2014 global jet accident rate lowest in history, says IATA

March 10, 2015 4:19 am 

KUALA LUMPUR, March 9 — Last year was the safest year for global commercial aviation with jet accident rate declining to its lowest of one accident every 4.4 million flights, despite the two tragic incidents of MH370 and MH17.

However, the International Air Transport Association (IATA) said total fatalities increased to 641 in 2014 compared with the average of 517 fatalities per year recorded for the five-year period of between 2009 and 2013.

In a statement, IATA said this was an improvement over the global hull loss rate in 2013, which stood at an average of one accident every 2.4 million flights.

On the disappearance of MH370, the association said the industry welcomed the proposal by the International Civil Aviation Organization (ICAO) to move towards the adoption of a performance-based standard for global tracking of commercial aircraft, supported by multi-national operational assessments to evaluate impact and guide implementation.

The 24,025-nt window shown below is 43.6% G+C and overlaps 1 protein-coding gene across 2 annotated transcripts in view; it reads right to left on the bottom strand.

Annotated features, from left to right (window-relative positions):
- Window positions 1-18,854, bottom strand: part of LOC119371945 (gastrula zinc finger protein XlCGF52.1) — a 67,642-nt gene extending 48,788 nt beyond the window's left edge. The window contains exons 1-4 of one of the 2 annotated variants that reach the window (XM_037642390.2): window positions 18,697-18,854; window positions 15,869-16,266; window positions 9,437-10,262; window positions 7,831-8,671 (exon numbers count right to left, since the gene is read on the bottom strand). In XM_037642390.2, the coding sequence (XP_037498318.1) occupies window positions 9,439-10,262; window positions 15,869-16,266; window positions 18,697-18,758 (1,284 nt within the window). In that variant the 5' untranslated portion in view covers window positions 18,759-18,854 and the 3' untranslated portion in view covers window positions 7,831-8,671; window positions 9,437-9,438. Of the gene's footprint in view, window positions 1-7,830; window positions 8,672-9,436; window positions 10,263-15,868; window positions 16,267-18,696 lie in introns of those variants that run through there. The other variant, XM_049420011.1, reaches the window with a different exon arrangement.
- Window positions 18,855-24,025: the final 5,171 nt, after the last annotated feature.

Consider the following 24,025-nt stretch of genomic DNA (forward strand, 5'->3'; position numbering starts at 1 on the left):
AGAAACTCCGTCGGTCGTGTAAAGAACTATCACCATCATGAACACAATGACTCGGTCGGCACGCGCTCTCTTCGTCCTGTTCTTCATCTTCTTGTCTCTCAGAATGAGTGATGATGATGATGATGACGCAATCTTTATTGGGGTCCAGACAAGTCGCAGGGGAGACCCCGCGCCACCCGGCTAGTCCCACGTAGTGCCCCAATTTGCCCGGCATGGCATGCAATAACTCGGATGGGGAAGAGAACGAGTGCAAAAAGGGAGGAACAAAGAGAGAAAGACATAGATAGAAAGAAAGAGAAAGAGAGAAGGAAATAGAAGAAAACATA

IATA Director-General and Chief Executive Officer Tony Tyler said the unacceptable shooting down of MH17, which claimed 298 lives, had driven governments and industry to find ways of reducing the risk of flying over conflict zones.

"This includes better sharing of critical information about security risks to civil aviation.

"We are calling on governments to find an international mechanism to regulate the design, manufacture and deployment of weapons with anti-aircraft capabilities.

"The greatest tribute that we can pay to those who lost their lives in aviation-related tragedies is to continue our dedication to make flying even safer. And, that is exactly what we are doing," Tyler said.

To improve aviation safety, IATA has created the Global Aviation Data Management programme, which would analyse reports covering accidents, incidents, ground damage, maintenance and audits, plus data from nearly two million flights and over one million air safety reports.

The would enhance aviation's ability to identify areas of concern before they rise to the level of potential threats. (PNA/Bernama)



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